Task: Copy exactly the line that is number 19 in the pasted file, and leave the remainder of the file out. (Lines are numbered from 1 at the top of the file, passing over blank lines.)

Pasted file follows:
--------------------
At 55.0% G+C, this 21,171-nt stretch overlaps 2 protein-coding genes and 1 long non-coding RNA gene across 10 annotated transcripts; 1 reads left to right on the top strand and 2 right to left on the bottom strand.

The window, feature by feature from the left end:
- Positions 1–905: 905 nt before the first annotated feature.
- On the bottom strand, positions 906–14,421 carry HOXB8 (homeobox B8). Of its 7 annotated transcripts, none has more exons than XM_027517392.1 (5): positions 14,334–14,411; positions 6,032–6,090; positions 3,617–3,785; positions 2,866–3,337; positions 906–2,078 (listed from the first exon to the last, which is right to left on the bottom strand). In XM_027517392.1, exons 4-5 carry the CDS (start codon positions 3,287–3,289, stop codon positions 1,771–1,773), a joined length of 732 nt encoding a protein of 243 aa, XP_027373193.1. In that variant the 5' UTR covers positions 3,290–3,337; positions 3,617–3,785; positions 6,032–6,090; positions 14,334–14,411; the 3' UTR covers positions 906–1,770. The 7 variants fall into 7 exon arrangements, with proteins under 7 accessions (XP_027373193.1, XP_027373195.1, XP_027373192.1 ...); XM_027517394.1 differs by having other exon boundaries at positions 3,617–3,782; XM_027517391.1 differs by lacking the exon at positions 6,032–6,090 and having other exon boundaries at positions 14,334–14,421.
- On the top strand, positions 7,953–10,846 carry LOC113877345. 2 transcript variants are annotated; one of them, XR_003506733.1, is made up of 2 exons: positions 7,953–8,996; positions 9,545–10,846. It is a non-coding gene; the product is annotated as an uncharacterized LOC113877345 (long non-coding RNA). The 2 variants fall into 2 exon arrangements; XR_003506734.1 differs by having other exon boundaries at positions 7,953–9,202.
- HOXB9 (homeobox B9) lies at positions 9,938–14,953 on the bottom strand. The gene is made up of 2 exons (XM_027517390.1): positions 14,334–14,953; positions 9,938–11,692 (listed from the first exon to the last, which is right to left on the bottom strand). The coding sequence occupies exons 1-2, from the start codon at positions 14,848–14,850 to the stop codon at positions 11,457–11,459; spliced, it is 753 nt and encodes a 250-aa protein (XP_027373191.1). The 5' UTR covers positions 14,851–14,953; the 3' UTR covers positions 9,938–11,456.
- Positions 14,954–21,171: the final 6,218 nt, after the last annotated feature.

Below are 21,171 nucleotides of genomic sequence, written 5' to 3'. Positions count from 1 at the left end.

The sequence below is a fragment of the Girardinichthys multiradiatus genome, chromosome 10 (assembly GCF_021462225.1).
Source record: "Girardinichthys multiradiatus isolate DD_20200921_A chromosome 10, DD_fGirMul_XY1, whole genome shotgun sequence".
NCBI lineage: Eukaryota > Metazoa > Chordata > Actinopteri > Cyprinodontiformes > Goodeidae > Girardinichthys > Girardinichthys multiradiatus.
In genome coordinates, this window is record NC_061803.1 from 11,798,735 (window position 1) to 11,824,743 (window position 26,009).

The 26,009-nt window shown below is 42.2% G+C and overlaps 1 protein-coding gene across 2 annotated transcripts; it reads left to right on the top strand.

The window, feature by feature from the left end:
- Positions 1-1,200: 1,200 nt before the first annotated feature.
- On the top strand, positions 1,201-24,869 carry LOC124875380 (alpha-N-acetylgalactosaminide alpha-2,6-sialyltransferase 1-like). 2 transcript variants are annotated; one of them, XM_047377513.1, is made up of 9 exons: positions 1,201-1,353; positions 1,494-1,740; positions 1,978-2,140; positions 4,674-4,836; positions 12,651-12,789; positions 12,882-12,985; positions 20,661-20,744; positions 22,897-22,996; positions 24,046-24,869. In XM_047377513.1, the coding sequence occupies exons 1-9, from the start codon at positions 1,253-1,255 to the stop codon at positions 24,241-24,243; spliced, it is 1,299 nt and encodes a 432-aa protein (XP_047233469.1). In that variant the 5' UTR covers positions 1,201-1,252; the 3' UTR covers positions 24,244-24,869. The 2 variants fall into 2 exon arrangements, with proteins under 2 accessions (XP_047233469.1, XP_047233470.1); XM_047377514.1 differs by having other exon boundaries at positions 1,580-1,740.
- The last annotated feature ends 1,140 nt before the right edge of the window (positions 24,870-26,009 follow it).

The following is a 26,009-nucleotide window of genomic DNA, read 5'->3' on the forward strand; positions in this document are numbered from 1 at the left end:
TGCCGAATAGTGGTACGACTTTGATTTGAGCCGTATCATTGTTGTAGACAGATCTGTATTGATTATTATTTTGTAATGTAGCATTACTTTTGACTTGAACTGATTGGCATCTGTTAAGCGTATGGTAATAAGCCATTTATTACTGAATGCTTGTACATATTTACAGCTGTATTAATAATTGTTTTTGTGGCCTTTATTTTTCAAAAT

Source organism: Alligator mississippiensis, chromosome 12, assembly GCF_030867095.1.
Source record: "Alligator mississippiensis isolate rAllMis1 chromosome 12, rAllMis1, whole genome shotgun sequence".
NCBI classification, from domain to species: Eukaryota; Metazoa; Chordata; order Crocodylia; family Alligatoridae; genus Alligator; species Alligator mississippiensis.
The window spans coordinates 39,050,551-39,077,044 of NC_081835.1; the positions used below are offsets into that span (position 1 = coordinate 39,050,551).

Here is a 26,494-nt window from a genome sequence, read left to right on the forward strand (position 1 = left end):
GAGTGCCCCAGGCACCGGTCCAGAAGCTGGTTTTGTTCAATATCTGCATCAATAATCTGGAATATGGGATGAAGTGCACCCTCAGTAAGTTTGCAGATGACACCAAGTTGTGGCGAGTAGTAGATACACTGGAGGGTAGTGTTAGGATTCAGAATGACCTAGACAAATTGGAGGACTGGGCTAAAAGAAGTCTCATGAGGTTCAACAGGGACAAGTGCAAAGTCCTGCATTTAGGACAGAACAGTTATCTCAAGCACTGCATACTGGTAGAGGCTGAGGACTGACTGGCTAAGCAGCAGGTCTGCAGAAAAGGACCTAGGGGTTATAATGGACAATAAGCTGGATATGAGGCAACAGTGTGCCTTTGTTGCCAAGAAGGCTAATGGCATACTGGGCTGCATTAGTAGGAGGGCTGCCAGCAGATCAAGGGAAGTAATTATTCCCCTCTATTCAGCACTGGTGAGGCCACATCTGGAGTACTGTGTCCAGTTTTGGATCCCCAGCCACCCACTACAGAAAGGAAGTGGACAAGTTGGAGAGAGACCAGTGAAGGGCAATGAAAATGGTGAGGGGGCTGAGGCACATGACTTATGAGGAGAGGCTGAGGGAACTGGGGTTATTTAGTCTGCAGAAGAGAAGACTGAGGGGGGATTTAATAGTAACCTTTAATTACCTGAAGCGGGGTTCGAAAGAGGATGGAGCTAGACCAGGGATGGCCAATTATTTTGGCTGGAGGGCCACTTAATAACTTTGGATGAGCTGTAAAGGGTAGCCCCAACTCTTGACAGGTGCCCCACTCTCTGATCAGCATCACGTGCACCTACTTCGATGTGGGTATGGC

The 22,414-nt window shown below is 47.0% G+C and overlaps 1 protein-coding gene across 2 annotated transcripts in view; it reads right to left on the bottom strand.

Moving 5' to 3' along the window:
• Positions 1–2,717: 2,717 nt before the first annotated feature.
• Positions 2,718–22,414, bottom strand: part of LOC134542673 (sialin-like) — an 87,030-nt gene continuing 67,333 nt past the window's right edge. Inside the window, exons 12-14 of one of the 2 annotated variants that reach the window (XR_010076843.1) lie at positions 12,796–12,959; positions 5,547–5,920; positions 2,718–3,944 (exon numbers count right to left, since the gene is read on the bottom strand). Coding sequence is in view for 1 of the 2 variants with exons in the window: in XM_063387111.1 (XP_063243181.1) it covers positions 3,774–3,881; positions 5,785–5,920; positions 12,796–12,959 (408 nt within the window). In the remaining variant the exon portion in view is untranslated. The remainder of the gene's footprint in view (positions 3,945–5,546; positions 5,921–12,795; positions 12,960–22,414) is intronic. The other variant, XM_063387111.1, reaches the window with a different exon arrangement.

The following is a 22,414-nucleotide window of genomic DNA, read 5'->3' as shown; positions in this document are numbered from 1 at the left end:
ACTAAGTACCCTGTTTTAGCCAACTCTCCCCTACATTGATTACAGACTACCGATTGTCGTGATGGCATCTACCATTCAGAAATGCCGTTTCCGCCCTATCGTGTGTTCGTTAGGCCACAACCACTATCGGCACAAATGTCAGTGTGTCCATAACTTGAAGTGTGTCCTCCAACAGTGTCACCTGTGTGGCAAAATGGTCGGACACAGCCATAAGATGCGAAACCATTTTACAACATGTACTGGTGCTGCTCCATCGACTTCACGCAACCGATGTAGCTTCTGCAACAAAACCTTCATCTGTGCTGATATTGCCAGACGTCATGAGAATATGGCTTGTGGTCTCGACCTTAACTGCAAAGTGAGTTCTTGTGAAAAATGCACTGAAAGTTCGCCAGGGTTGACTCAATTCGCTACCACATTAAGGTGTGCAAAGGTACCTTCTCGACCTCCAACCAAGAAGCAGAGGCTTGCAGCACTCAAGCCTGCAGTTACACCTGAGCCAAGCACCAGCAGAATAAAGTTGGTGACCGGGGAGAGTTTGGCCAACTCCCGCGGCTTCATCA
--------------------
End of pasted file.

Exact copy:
TGCCGAATAGTGGTACGACTTTGATTTGAGCCGTATCATTGTTGTAGACAGATCTGTATTGATTATTATTTTGTAATGTAGCATTACTTTTGACTTGAACTGATTGGCATCTGTTAAGCGTATGGTAATAAGCCATTTATTACTGAATGCTTGTACATATTTACAGCTGTATTAATAATTGTTTTTGTGGCCTTTATTTTTCAAAAT